From Suffragette to Homesteader

Exploring British and Canadian Colonial Histories and Women’s Politics through Memoir

Table des matières

  • : Foreword (Marlene Kadar)
  • : “Just a Simple Story, Simply Told”: A Memoir in Context (Emily van der Meulen)
  • : Engaging in Complex Relationships: On Reading and Understanding Women’s Historical Life Narratives (Vicki S. Hallett)
  • : Memories (1883–1952) (Ethel Marie Sentance)
  • : “Deeds, Not Words”: The Struggle of the Suffragettes in Edwardian Britain (June Purvis)
  • : Locating Race in Suffrage: Discourses and Encounters with Race and Empire in the British Suffrage Movement (Sumita Mukherjee)
  • : “From One Part of the Empire to Another”: Promoting a Settler-Colonial Future in Late-Nineteenth Century Canadian Immigration Handbooks (Jarett Henderson)
  • : Unsettling Imperial Ties: Rethinking Suffrage in the Context of Settler Colonialism in Canada (Maureen Moynagh and Nancy Forestell)
  • : “Faithful, Brave-Hearted Pioneer Woman”: Examining Women’s Daily Lives on Saskatchewan Homesteads (Sandra Rollings-Magnusson)
  • : Sewing the Threads of Resilience: Twentieth Century Indian Homemakers’ Clubs in Western Canada (Sarah A. Nickel)
  • : Women and the Vote in Canada: A Brief Timeline (Emily van der Meulen)
  • : Index


La description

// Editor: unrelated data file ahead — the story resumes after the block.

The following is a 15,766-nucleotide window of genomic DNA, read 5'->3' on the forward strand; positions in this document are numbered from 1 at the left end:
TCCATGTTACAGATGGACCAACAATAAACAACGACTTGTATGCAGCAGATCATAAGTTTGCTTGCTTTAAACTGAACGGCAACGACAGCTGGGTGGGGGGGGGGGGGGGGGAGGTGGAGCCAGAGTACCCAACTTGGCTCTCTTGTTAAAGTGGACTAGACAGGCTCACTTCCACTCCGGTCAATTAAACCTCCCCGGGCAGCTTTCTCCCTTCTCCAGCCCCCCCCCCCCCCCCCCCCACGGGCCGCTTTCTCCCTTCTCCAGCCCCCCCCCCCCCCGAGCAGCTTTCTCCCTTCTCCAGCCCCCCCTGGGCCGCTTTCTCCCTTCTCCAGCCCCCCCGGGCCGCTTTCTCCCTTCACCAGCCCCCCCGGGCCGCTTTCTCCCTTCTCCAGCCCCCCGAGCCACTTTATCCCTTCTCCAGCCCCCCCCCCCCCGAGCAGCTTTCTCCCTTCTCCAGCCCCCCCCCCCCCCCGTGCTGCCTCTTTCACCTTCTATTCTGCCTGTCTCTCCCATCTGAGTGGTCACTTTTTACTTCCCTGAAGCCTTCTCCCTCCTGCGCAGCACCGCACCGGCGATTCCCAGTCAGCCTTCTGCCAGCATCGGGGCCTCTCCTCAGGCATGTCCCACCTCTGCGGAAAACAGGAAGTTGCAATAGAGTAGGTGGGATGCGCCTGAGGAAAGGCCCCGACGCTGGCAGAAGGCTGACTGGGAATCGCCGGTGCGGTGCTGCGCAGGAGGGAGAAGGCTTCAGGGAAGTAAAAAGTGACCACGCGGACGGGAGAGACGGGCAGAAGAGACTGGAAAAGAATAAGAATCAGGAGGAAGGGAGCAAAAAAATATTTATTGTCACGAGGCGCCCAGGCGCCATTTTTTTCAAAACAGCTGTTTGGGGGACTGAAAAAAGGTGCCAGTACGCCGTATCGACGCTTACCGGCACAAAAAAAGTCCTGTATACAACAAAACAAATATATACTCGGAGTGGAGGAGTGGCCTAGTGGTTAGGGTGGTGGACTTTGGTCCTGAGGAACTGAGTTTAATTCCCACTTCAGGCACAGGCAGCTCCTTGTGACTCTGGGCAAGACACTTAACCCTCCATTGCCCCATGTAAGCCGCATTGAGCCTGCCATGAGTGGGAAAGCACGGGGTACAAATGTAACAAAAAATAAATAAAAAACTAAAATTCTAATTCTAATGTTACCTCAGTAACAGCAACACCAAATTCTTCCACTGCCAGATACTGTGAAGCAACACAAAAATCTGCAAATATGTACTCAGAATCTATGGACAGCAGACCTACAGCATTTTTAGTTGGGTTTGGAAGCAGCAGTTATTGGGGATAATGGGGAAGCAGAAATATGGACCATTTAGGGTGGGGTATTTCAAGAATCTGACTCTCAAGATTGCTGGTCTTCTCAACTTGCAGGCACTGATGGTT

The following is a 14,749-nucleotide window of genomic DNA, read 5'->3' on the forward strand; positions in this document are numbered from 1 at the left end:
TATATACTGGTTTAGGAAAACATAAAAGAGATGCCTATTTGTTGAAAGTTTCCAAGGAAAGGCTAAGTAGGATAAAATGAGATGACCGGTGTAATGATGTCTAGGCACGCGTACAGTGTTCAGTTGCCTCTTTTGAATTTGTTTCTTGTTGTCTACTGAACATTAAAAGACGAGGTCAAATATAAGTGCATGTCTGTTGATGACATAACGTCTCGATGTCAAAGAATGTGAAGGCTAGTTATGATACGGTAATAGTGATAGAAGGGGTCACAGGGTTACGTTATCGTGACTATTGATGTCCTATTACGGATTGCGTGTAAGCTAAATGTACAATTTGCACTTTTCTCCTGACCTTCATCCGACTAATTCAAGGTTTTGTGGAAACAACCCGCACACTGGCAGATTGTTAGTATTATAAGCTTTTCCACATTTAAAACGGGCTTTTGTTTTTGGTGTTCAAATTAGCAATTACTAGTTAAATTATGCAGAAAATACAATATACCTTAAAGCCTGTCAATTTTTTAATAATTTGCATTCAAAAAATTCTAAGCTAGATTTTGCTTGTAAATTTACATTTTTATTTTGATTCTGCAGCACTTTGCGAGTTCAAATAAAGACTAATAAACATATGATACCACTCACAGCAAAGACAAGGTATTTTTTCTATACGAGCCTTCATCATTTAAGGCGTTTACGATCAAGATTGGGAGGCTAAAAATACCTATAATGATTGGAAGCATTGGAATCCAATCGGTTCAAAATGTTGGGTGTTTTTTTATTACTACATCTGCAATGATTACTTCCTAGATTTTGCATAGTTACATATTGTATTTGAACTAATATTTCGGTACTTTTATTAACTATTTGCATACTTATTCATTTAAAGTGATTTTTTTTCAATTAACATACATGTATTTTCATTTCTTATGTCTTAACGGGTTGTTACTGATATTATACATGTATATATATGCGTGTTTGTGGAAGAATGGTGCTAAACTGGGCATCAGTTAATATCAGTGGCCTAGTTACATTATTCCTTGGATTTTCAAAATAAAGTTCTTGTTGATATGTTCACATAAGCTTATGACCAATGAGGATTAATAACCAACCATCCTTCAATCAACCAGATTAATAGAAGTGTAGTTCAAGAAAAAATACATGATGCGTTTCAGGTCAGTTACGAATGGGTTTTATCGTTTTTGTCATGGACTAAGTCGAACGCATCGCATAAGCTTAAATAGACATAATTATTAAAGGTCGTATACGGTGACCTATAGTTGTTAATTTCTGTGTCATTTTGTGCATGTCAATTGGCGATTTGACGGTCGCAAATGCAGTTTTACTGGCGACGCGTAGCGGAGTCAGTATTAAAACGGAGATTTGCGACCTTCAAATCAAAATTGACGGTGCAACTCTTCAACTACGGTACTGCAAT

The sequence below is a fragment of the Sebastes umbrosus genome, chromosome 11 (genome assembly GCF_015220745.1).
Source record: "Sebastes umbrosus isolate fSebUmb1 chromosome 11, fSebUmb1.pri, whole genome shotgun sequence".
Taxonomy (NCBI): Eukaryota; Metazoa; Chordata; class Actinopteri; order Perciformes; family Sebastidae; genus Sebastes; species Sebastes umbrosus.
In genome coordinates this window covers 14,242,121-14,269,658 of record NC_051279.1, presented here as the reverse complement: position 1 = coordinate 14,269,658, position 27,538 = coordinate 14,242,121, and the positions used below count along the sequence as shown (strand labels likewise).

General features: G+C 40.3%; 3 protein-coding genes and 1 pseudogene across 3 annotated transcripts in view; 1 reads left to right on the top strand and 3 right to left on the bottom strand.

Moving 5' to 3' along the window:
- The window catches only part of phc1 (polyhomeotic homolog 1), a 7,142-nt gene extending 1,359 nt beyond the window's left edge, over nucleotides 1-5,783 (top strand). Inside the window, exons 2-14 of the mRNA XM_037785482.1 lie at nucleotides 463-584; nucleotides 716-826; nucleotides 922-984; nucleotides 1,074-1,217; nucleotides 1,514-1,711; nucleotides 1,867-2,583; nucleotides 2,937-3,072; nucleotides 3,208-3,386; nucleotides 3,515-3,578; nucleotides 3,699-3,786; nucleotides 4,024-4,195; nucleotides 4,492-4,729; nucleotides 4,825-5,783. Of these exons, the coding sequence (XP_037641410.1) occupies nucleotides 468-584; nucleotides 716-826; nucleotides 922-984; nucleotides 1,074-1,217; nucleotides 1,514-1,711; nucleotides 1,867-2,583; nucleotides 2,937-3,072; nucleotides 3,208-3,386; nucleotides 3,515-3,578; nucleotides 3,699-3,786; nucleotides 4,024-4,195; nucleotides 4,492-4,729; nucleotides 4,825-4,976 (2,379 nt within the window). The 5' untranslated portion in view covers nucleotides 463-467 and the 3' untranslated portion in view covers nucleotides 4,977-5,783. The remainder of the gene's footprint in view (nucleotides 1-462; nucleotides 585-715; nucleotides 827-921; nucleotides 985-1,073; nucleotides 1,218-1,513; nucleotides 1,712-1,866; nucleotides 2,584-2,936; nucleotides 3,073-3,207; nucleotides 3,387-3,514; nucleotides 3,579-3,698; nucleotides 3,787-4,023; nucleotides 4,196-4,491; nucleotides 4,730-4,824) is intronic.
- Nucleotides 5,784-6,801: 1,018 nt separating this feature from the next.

From Suffragette to Homesteader opens a unique window into the past. Central to this book is a powerful memoir written in 1952 by Ethel Marie Sentance as an anniversary present for her husband, Clarence. The memoir begins in 1883 and details Ethel’s early life in a small English village. Frustrated with women’s social and political inequality, Ethel became a suffragette in her early twenties. She participated in meetings and rallies, sold suffrage newspapers, and was eventually jailed for breaking a window at a protest. In 1912, her life changed considerably when she married and relocated to the Saskatchewan prairies to become a homesteader and settler.

Surrounding Ethel’s memoir are chapters by leading historians and life-writing scholars that provide further analysis and context, exploring topics within and beyond those written about by Ethel. Together, the chapters in this book tell a compelling story of early and mid twentieth century social justice advocacy, women’s and feminist histories, struggles for gender equality, and the farmworker and homesteader experience. At the same time, the book is also a story of imperialism and the British Empire, race and class, and settler colonialism.